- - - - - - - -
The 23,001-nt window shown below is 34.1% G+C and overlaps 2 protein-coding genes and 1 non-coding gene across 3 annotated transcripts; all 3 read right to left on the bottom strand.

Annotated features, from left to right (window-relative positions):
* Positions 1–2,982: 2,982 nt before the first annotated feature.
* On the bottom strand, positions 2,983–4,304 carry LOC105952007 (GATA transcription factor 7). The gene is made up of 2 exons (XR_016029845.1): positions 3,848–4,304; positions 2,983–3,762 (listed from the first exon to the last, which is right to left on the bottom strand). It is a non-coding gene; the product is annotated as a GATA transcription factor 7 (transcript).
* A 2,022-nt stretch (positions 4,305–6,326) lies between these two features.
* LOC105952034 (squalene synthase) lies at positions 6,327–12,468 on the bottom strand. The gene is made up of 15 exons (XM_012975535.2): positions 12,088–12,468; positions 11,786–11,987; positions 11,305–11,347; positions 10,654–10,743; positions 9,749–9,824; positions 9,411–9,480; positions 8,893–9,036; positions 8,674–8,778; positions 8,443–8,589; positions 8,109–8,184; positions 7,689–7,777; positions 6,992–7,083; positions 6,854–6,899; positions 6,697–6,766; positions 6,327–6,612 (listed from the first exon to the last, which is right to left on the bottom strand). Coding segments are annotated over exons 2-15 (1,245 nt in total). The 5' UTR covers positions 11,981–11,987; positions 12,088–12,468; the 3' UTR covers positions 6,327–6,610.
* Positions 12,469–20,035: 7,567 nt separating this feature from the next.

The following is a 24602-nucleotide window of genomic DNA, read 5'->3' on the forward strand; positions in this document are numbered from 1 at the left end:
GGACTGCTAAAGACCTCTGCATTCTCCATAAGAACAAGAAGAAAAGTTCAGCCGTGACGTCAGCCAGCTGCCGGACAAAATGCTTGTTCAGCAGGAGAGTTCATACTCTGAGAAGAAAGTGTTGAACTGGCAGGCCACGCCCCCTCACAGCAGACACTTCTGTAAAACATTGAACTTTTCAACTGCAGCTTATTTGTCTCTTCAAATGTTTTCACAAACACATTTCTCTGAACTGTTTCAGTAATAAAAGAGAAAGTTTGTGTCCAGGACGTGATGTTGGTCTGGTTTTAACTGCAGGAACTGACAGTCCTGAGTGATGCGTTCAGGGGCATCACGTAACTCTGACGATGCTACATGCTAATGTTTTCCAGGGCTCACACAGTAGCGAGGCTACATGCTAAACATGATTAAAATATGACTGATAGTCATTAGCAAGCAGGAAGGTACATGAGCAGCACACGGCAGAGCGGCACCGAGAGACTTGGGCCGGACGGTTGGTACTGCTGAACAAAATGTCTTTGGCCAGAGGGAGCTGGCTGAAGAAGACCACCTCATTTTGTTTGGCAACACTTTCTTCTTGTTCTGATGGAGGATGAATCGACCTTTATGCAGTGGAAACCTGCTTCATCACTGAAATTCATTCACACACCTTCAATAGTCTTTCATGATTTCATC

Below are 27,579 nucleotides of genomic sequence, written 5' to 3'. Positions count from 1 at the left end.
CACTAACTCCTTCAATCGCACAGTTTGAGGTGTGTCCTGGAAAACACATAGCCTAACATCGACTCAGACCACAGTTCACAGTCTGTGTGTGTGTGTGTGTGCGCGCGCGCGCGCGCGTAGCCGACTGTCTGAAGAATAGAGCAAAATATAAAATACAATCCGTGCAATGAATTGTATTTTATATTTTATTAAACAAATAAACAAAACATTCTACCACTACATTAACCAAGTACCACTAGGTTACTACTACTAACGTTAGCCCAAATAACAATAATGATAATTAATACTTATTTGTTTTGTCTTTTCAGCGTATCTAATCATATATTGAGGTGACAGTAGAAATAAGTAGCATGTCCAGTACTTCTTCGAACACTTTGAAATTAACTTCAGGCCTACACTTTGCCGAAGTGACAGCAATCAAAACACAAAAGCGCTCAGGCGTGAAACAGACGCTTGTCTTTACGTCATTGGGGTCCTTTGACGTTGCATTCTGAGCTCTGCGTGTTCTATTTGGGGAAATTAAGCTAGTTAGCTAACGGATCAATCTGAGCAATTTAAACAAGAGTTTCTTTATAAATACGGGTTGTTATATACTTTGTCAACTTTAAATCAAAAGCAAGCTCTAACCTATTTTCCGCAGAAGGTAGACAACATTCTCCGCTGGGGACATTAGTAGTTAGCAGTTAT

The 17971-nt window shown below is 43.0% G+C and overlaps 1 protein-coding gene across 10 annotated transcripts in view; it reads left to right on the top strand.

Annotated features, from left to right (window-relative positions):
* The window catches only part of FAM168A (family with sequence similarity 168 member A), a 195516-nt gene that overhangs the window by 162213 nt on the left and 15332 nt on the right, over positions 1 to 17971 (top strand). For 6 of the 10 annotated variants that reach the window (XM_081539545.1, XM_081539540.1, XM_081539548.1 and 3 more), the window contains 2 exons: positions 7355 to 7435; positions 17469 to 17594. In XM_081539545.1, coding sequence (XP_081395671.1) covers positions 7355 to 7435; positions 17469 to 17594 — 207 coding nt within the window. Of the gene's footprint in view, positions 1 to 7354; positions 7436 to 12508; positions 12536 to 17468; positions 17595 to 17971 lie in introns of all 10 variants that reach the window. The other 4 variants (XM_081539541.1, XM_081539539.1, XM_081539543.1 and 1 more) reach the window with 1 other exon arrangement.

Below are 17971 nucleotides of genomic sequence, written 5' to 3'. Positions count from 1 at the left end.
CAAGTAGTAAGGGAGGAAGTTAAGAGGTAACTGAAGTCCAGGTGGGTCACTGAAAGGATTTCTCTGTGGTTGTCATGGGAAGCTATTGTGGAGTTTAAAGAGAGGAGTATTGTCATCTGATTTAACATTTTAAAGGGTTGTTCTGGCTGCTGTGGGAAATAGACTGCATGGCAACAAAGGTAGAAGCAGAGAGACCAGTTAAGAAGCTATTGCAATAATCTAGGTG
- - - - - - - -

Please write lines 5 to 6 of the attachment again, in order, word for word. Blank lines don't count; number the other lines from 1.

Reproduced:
* A 2,022-nt stretch (positions 4,305–6,326) lies between these two features.
* LOC105952034 (squalene synthase) lies at positions 6,327–12,468 on the bottom strand. The gene is made up of 15 exons (XM_012975535.2): positions 12,088–12,468; positions 11,786–11,987; positions 11,305–11,347; positions 10,654–10,743; positions 9,749–9,824; positions 9,411–9,480; positions 8,893–9,036; positions 8,674–8,778; positions 8,443–8,589; positions 8,109–8,184; positions 7,689–7,777; positions 6,992–7,083; positions 6,854–6,899; positions 6,697–6,766; positions 6,327–6,612 (listed from the first exon to the last, which is right to left on the bottom strand). Coding segments are annotated over exons 2-15 (1,245 nt in total). The 5' UTR covers positions 11,981–11,987; positions 12,088–12,468; the 3' UTR covers positions 6,327–6,610.